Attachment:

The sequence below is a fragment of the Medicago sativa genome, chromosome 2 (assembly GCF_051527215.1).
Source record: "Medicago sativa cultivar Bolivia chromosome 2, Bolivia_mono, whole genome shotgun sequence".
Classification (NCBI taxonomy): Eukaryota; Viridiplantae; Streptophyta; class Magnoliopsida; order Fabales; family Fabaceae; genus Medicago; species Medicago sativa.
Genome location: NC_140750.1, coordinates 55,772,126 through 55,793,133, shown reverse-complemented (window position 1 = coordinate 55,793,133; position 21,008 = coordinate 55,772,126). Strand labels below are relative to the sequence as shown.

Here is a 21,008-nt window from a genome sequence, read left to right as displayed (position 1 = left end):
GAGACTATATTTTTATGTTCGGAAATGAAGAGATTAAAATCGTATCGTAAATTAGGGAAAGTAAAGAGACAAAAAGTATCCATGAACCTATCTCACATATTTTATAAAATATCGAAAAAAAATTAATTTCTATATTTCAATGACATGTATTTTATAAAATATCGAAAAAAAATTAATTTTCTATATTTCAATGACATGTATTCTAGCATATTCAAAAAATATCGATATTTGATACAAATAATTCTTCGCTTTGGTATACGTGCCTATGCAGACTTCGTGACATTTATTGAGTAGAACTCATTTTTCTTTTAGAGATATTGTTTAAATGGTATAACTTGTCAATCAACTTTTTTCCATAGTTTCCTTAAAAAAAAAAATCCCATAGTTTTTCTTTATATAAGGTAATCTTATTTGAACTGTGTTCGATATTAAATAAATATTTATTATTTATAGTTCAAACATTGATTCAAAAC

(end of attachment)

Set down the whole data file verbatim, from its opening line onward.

The sequence below is a fragment of the Medicago sativa genome, chromosome 2 (assembly GCF_051527215.1).
Source record: "Medicago sativa cultivar Bolivia chromosome 2, Bolivia_mono, whole genome shotgun sequence".
Classification (NCBI taxonomy): Eukaryota; Viridiplantae; Streptophyta; class Magnoliopsida; order Fabales; family Fabaceae; genus Medicago; species Medicago sativa.
Genome location: NC_140750.1, coordinates 55,772,126 through 55,793,133, shown reverse-complemented (window position 1 = coordinate 55,793,133; position 21,008 = coordinate 55,772,126). Strand labels below are relative to the sequence as shown.

Here is a 21,008-nt window from a genome sequence, read left to right as displayed (position 1 = left end):
GAGACTATATTTTTATGTTCGGAAATGAAGAGATTAAAATCGTATCGTAAATTAGGGAAAGTAAAGAGACAAAAAGTATCCATGAACCTATCTCACATATTTTATAAAATATCGAAAAAAAATTAATTTCTATATTTCAATGACATGTATTTTATAAAATATCGAAAAAAAATTAATTTTCTATATTTCAATGACATGTATTCTAGCATATTCAAAAAATATCGATATTTGATACAAATAATTCTTCGCTTTGGTATACGTGCCTATGCAGACTTCGTGACATTTATTGAGTAGAACTCATTTTTCTTTTAGAGATATTGTTTAAATGGTATAACTTGTCAATCAACTTTTTTCCATAGTTTCCTTAAAAAAAAAAATCCCATAGTTTTTCTTTATATAAGGTAATCTTATTTGAACTGTGTTCGATATTAAATAAATATTTATTATTTATAGTTCAAACATTGATTCAAAAC